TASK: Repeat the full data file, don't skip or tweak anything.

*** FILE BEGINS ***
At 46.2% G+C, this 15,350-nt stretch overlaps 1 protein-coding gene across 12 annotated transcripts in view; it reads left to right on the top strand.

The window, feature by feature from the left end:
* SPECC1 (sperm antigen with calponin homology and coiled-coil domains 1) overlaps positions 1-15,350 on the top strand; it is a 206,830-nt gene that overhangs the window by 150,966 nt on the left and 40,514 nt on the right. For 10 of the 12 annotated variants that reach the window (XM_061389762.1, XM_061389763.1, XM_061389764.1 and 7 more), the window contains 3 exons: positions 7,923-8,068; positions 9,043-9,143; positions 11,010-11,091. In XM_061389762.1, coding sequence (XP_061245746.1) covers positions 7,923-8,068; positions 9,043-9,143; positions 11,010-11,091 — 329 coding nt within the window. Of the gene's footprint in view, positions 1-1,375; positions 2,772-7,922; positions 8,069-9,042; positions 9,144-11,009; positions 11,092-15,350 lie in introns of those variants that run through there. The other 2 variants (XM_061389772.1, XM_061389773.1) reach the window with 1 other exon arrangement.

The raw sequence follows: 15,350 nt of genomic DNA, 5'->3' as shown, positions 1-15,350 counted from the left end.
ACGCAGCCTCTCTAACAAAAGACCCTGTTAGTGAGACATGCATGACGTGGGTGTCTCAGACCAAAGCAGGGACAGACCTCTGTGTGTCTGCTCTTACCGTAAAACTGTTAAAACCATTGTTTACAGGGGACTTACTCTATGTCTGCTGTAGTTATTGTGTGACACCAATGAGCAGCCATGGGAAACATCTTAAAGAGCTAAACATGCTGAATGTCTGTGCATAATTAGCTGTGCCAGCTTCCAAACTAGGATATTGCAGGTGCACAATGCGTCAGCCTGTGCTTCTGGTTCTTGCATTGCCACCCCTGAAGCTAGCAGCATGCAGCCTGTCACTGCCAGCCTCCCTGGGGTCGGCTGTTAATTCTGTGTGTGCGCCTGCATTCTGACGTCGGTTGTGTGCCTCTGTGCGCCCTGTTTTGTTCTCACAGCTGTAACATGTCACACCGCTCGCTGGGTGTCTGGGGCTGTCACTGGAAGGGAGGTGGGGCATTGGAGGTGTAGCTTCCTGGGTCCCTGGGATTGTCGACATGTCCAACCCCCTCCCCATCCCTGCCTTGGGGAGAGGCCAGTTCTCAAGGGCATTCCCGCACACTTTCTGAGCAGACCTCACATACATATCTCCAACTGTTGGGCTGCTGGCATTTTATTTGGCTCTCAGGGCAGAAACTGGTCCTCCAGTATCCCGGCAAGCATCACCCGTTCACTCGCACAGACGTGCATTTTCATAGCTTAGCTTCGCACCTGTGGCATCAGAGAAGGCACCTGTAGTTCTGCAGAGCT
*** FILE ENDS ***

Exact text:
At 46.2% G+C, this 15,350-nt stretch overlaps 1 protein-coding gene across 12 annotated transcripts in view; it reads left to right on the top strand.

The window, feature by feature from the left end:
* SPECC1 (sperm antigen with calponin homology and coiled-coil domains 1) overlaps positions 1-15,350 on the top strand; it is a 206,830-nt gene that overhangs the window by 150,966 nt on the left and 40,514 nt on the right. For 10 of the 12 annotated variants that reach the window (XM_061389762.1, XM_061389763.1, XM_061389764.1 and 7 more), the window contains 3 exons: positions 7,923-8,068; positions 9,043-9,143; positions 11,010-11,091. In XM_061389762.1, coding sequence (XP_061245746.1) covers positions 7,923-8,068; positions 9,043-9,143; positions 11,010-11,091 — 329 coding nt within the window. Of the gene's footprint in view, positions 1-1,375; positions 2,772-7,922; positions 8,069-9,042; positions 9,144-11,009; positions 11,092-15,350 lie in introns of those variants that run through there. The other 2 variants (XM_061389772.1, XM_061389773.1) reach the window with 1 other exon arrangement.

The raw sequence follows: 15,350 nt of genomic DNA, 5'->3' as shown, positions 1-15,350 counted from the left end.
ACGCAGCCTCTCTAACAAAAGACCCTGTTAGTGAGACATGCATGACGTGGGTGTCTCAGACCAAAGCAGGGACAGACCTCTGTGTGTCTGCTCTTACCGTAAAACTGTTAAAACCATTGTTTACAGGGGACTTACTCTATGTCTGCTGTAGTTATTGTGTGACACCAATGAGCAGCCATGGGAAACATCTTAAAGAGCTAAACATGCTGAATGTCTGTGCATAATTAGCTGTGCCAGCTTCCAAACTAGGATATTGCAGGTGCACAATGCGTCAGCCTGTGCTTCTGGTTCTTGCATTGCCACCCCTGAAGCTAGCAGCATGCAGCCTGTCACTGCCAGCCTCCCTGGGGTCGGCTGTTAATTCTGTGTGTGCGCCTGCATTCTGACGTCGGTTGTGTGCCTCTGTGCGCCCTGTTTTGTTCTCACAGCTGTAACATGTCACACCGCTCGCTGGGTGTCTGGGGCTGTCACTGGAAGGGAGGTGGGGCATTGGAGGTGTAGCTTCCTGGGTCCCTGGGATTGTCGACATGTCCAACCCCCTCCCCATCCCTGCCTTGGGGAGAGGCCAGTTCTCAAGGGCATTCCCGCACACTTTCTGAGCAGACCTCACATACATATCTCCAACTGTTGGGCTGCTGGCATTTTATTTGGCTCTCAGGGCAGAAACTGGTCCTCCAGTATCCCGGCAAGCATCACCCGTTCACTCGCACAGACGTGCATTTTCATAGCTTAGCTTCGCACCTGTGGCATCAGAGAAGGCACCTGTAGTTCTGCAGAGCT